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The heaviest animal in history may be this ancient whale found in the Peruvian desert

NEW YORK (AP) — There may be a new contender for the heaviest animal that ever lived. While today’s blue whale has long held the title, scientists have unearthed fossils of an ancient giant that could tip the scales.

The researchers described the new species, named Perucetus colossus, or “the colossal whale of Peru”: in Nature magazine On Wednesday. Each vertebra weighs more than 100 kilograms (220 pounds), and its ribs are almost 1.4 meters (5 feet) long.

“It’s exciting to see such a giant animal that is so different from anything we know of,” said Hans Thewissen, a paleontologist at Northeastern Ohio Medical University who was not involved in the research.

The bones were first discovered more than a decade ago by Mario Urbina of the Natural History Museum of the University of San Marcos in Lima. An international team spent years excavating them from the side of a steep, rocky slope in the Ica desert, a once-underwater region in Peru known for its rich marine fossils. The results: 13 vertebrae from the whale’s spine, four ribs and one hip bone.

The huge fossils, which are 39 million years old, “are unlike anything I’ve ever seen,” said study author Alberto Collareta, a paleontologist at the University of Pisa in Italy.

After the excavations, the researchers used 3D scanners to study the surface of the bones and drilled holes into them to peer inside. They used the huge but incomplete skeleton to estimate the whale’s size and weight, using modern marine mammals for comparison, said study author Eli Amson, a paleontologist at the State Museum of Natural History in Stuttgart, Germany.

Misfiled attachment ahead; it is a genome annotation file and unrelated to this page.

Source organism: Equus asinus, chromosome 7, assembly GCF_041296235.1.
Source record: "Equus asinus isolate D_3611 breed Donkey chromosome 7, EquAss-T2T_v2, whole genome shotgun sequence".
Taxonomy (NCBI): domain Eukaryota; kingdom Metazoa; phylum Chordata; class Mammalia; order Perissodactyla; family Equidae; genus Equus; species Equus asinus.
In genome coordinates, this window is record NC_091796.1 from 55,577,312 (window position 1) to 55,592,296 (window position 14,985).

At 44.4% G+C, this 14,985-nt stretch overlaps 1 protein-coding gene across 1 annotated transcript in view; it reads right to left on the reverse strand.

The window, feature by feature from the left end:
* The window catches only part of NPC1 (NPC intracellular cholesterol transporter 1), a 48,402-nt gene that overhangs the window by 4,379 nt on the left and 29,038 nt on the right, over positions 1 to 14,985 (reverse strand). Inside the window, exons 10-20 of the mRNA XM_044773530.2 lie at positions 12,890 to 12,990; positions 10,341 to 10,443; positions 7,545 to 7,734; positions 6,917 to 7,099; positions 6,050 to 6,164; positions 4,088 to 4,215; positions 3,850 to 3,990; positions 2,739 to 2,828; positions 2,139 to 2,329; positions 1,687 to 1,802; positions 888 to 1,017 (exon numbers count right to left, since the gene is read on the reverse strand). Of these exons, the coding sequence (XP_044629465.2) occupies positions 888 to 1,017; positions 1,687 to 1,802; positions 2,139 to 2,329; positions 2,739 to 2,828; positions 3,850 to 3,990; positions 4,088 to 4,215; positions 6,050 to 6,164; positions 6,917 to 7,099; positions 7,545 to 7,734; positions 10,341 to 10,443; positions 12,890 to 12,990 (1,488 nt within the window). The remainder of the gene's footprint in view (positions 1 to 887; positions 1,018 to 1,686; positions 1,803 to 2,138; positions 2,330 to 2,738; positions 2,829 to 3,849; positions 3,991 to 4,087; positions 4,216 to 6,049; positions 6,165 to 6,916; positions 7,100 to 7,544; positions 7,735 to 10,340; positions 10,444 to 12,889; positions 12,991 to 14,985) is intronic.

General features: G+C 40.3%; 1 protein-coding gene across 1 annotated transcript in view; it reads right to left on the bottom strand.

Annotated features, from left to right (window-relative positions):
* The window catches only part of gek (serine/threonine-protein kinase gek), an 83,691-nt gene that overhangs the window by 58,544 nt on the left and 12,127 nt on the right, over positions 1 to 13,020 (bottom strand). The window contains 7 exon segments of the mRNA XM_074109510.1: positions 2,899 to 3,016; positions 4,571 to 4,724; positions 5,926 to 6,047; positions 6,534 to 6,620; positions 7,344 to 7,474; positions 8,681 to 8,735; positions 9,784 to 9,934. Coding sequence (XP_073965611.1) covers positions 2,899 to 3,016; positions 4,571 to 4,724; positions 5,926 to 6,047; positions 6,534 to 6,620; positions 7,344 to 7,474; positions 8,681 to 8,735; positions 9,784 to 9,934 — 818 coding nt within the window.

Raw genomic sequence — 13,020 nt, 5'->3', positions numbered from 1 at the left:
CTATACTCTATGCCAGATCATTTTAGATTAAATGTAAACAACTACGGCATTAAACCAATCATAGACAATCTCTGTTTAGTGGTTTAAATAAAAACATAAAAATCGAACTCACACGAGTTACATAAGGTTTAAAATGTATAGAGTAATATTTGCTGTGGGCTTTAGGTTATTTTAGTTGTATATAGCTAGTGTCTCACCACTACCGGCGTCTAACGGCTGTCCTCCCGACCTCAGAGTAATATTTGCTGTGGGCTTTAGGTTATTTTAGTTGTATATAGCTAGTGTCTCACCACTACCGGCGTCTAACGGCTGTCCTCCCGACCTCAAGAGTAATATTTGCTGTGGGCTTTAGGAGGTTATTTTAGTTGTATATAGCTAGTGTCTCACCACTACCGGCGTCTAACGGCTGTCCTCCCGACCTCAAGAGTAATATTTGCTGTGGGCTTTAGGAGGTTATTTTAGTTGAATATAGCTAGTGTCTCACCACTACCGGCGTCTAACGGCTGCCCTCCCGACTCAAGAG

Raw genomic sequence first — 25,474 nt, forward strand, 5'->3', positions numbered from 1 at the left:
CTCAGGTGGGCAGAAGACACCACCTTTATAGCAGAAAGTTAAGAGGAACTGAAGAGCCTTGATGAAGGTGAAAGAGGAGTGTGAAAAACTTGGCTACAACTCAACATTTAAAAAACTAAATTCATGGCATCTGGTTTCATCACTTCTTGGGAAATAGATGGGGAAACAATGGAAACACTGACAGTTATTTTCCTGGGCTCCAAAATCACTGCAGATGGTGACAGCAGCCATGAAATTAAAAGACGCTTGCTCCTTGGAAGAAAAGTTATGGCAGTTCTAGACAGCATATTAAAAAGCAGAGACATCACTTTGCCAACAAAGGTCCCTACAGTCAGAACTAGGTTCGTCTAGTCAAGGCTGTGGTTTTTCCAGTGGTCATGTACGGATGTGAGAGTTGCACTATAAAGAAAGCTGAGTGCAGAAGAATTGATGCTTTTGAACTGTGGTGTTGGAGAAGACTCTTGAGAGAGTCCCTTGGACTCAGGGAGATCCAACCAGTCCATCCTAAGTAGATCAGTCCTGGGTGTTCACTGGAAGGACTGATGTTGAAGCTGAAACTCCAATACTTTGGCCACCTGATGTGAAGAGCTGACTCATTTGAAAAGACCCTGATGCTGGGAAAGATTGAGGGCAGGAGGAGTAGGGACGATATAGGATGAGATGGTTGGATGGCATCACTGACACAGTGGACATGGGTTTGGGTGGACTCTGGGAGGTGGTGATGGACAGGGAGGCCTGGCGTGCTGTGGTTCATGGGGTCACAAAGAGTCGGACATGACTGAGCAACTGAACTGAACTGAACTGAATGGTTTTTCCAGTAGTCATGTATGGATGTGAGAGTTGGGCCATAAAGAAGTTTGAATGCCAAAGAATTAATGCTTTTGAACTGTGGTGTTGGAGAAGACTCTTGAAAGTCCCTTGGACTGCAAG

They calculated that the ancient giant weighed between 94 and 375 tons (85 and 340 metric tons). The largest blue whales found have been within that range, around 200 tons (180 metric tons).

Its body stretched to about 66 feet (20 meters) long. Blue whales can be longer, with some reaching over 100 feet (30 meters) in length.

This means the newly discovered whale was “possibly the heaviest animal ever,” Collareta said, but “most likely not the longest animal ever.”

It weighs more in part because its bones are much denser and heavier than those of a blue whale, Amson explained.

Those super-dense bones suggest the whale may have spent its time in shallow coastal waters, the authors said. Other coastal inhabitants, such as manatees, have heavy bones that help them stay close to the seafloor.

Without the skull, it’s hard to tell what the whale was eating to support such a large body, Amson said.

P. colossus may have been searching for food on the seafloor, the researchers said, or eating tons of krill and other small marine creatures in the water.

But “I wouldn’t be surprised if this thing actually fed itself in a totally different way that we would never imagine,” Thewissen added.


The Associated Press Department of Health and Science receives support from the Howard Hughes Medical Institute Science and Educational Media Group. The AP is solely responsible for all content.

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